Friday, September 4, 2009

Digital Synesthesia

I wrote about synesthesia here before, where some people have senses and experiences neurologically intertwined (days of the week induce a colour vision, musical chords each have a specific taste and flavour). This project, reminiscent of the Northern Exposure episode where Chris designs a machine to help him live out lucid dreams seems very ambitious, but also a very cool first step.

This is a really great article (stuff on is generally pretty interest.. ). The idea that everything is programmable is certainly not new... I mean, we program our minds and thoughts based on inputs everyday. Moreover, this programming (and reprogramming) can be specifically controlled and manipulated.

"For example, there are the “Flavor Tripping” parties fueled by Synsepalum dulcificum, aka “Miracle Fuit,” the West African berry that temporarily reprograms your taste buds to make anything sour or bitter taste perfectly sweet. And there’s the story of Daniel Kish, the blind psychologist who, by clicking his tongue, uses echolocation to “see.” In the realm of digital synesthesia, numerous projects are attempting to leverage tactile feedback in the form of clothing outfitted with tiny vibrators. Instead of picking up your phone to read a text message, you might feel the words spelled on your back.

The late Paul Bach-y-Rita could be considered the father of all technology used to reprogram the human senses. In 1963, Bach-y-Rita developed a “Tactile to Visual Sensory Substitution” device. It converted images from a camera to tactile sensations that a blind person could feel on his or her back. Bach-y-Rita’s research was all based on the notion of “sensory substitution.” The brain, he argued, was not hardwired and that a working sense, say touch, could be used to replace a failing one, e.g. vision. His ideas around the plasticity of the human brain were very controversial at the time but widely accepted today. He continued his research on sensory substitution technology at the University of Wisconsin-Madison, and his company Wicab, until his death in 2007.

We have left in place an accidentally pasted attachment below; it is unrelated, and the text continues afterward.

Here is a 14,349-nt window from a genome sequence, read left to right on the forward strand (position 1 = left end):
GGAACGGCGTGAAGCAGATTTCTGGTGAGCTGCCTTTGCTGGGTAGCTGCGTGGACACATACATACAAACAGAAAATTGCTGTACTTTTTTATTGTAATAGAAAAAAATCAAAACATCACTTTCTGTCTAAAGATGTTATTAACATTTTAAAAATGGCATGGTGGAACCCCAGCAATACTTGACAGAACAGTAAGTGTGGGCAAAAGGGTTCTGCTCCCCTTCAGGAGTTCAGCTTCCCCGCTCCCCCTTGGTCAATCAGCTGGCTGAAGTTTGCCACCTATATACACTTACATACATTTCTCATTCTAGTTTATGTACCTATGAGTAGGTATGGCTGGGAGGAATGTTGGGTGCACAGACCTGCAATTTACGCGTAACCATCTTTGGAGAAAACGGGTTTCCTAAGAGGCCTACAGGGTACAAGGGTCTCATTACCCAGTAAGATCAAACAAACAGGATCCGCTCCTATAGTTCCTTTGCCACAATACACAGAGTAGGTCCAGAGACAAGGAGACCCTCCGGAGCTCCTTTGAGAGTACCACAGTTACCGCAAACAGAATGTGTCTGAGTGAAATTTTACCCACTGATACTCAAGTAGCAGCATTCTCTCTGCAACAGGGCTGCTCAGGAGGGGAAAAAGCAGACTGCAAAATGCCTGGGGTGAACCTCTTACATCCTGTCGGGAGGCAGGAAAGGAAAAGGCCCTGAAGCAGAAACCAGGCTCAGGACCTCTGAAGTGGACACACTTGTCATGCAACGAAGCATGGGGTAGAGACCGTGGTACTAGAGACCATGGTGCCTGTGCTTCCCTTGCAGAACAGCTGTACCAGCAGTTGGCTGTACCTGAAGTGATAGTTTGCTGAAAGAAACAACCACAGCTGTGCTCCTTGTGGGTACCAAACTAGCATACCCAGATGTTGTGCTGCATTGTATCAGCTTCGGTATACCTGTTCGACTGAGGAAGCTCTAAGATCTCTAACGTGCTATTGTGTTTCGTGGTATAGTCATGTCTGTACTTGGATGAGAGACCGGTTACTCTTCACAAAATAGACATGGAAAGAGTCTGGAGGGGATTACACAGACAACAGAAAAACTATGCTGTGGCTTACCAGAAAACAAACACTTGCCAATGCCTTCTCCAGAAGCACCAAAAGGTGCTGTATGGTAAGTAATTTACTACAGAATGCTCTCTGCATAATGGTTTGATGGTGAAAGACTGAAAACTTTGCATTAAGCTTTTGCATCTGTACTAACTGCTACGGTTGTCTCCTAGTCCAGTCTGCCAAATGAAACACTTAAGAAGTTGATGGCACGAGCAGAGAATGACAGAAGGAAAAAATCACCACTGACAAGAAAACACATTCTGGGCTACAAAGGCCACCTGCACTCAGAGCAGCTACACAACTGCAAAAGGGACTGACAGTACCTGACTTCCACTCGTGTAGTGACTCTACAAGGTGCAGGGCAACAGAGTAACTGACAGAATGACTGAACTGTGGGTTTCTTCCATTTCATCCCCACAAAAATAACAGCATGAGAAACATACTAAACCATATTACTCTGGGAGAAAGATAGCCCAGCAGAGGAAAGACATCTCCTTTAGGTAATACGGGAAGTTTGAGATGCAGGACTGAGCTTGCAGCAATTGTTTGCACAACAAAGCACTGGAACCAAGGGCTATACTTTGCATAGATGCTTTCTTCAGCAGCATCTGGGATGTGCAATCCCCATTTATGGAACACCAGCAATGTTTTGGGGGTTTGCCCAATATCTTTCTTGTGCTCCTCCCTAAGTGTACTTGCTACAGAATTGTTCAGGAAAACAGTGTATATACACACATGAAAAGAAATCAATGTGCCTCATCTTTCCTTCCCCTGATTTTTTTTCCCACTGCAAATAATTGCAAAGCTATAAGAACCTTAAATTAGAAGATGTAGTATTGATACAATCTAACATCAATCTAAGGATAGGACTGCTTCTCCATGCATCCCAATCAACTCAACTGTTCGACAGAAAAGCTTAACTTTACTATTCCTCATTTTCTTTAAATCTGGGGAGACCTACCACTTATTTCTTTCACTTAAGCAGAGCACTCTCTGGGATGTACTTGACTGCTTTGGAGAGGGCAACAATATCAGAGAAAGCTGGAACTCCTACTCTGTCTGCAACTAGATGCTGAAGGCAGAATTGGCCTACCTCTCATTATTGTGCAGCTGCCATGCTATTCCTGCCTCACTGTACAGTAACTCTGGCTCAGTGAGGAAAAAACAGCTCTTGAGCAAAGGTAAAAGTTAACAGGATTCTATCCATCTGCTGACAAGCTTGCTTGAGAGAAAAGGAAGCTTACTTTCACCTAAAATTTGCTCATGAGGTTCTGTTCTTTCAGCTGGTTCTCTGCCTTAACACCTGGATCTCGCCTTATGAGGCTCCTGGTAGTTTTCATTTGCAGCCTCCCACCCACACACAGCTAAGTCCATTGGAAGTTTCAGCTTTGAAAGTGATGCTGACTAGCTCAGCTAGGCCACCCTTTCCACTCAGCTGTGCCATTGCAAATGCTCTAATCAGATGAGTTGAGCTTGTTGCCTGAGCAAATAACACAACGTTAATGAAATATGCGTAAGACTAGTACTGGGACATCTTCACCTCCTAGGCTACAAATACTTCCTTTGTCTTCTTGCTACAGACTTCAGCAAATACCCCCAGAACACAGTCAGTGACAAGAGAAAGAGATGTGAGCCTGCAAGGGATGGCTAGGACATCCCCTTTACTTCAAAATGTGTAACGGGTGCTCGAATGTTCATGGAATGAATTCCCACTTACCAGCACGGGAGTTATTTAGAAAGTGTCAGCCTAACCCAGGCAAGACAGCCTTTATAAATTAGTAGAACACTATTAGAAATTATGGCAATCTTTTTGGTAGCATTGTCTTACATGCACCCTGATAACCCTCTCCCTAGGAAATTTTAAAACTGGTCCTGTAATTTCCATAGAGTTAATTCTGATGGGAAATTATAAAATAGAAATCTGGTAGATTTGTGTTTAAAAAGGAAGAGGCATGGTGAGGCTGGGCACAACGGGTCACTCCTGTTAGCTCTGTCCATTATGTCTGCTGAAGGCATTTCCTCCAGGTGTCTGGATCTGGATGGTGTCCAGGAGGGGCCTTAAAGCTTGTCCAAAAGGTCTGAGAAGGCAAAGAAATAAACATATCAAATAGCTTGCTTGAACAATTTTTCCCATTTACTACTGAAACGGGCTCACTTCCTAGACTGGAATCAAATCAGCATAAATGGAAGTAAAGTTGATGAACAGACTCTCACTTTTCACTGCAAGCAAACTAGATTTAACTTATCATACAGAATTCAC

“I can connect anything to anything,” Bach-y-Rita said in a profile in The Telegraph shortly before his death:

We see with our brains, not with our eyes. When a blind man uses a cane he sweeps it back and forth, and has only one point, the tip, feeding him information through the skin receptors in the hand. Yet this sweeping allows him to sort out where the doorjamb is, or the chair, or distinguish a foot when he hits it, because it will give a little. Then he uses this information to guide himself to the chair to sit down. Though his hand sensors are where he gets the information and where the cane “interfaces” with him, what he perceives is not the cane’s pressure on his hand but the layout of the room: chairs, walls, feet, the three-dimensional space. The receptor surface in the hand becomes merely a relay for information, a data port.

In the latest incarnation of Bach-y-Rita’s work, the data port is the tongue...."

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